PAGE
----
2005 Bodegas Ontañon Gran Reserva Rioja

SKU #1238706 92 points Wine Spectator

 Tobacco and iron notes give this full-bodied red a sanguine character, but plum, rhubarb, licorice and orange marmalade flavors add depth and balance. Maturing, but still generous and lively. Drink now through 2020.  (7/2015)

91 points Wine Enthusiast

 Leathery cherry and plum aromas offer a hint of tobacco as well as a burnt, roasted note. This is healthy in feel, with lively, snappy acidity. Flavors of herbs, vanilla, tomato, tobacco and red currant finish wiry and high-toned, with moderate tartness and plenty of length. Drink through 2023.  (11/2015)

K&L Notes

Ontañon is an amazing bodega, located just outside of Logroño, but sourcing fruit from their own vineyards in Rioja Baja. These are high-elevation, fairly isolated, wild vineyards, many of which are gently sloping and on poor, stony soils. The wines here show the richness and generosity of fruit for which Tempranillo- and Garnacha-based Rioja Baja wines are known, but with the added elegance, texture, and purity that only older vines from top notch vineyard sites can provide. The Gran Reserva is a blend of 95% Tempranillo and 5% Graciano. It is aged for 24 months in a mix of French and American oak. (Joe Manekin, K&L Spanish Wine Buyer)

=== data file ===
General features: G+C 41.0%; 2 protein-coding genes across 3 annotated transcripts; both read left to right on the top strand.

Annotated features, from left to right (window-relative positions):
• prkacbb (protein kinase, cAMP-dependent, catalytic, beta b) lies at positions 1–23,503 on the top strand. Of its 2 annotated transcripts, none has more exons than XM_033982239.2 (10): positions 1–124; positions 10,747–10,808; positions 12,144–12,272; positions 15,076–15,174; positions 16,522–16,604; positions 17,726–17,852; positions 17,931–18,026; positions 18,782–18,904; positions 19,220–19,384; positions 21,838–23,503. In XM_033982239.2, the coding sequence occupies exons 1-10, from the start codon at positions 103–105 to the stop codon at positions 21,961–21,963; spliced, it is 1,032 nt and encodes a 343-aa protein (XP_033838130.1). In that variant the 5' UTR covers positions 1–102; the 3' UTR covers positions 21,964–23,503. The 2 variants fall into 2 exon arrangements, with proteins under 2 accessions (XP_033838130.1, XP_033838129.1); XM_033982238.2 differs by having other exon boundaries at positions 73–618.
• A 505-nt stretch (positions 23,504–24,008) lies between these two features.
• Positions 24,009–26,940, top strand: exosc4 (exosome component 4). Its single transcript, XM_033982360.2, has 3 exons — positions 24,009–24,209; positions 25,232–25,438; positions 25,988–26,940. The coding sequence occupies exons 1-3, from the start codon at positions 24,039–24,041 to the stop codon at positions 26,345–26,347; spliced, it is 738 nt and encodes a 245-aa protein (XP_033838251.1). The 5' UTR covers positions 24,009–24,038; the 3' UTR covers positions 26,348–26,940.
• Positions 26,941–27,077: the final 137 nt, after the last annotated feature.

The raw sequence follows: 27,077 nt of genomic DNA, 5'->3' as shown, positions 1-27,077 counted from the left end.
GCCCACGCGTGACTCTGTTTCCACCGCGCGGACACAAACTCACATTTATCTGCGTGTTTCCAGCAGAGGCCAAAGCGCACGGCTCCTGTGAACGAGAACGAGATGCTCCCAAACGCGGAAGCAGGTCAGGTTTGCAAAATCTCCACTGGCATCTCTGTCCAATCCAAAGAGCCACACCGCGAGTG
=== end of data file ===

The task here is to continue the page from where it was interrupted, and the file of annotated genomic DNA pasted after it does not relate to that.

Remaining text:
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Price: $39.99
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- A very important red grape varietal that's native to Northern Spain, grown across the north and central regions of the country. Low in acid and alcohol, with subtle strawberry, leather and tobacco notes, the grape responds well to oak aging and plays particularly well with others. Tempranillo is an important component, when combined with Garnacha, Mazuelo, Viura and Graciano, of Rioja, with the best examples coming for the cooler, higher-elevation regions like Rioja Alta and Rioja Alavesa. It is also grown in significant quantities in the Ribera del Duero where it is called Tinto Fino and Penèdes where it is called Ull de Llebre o Ojo de Llebre. Tempranillo hasn't gained a particularly strong foothold outside of Spain, achieving some success under the name Tinto Roriz in Portugal. There it is used as a component of Port and in the table wines of the Ribera del Duero and the Dão.


- With more land under vine than any other country in the world, Spain is the great sleeping wine giant. In recent years, a great deal of money and passion has been poured in the burgeoning Spanish wine industry, helping to improve quality among its vast array of wines from sparkling Cava to Sherry to Rioja Gran Reserva. The most important red-wine-producing regions are Rioja, Ribera del Duero and Navarra in the north and Priorat and Penedes in the northeast.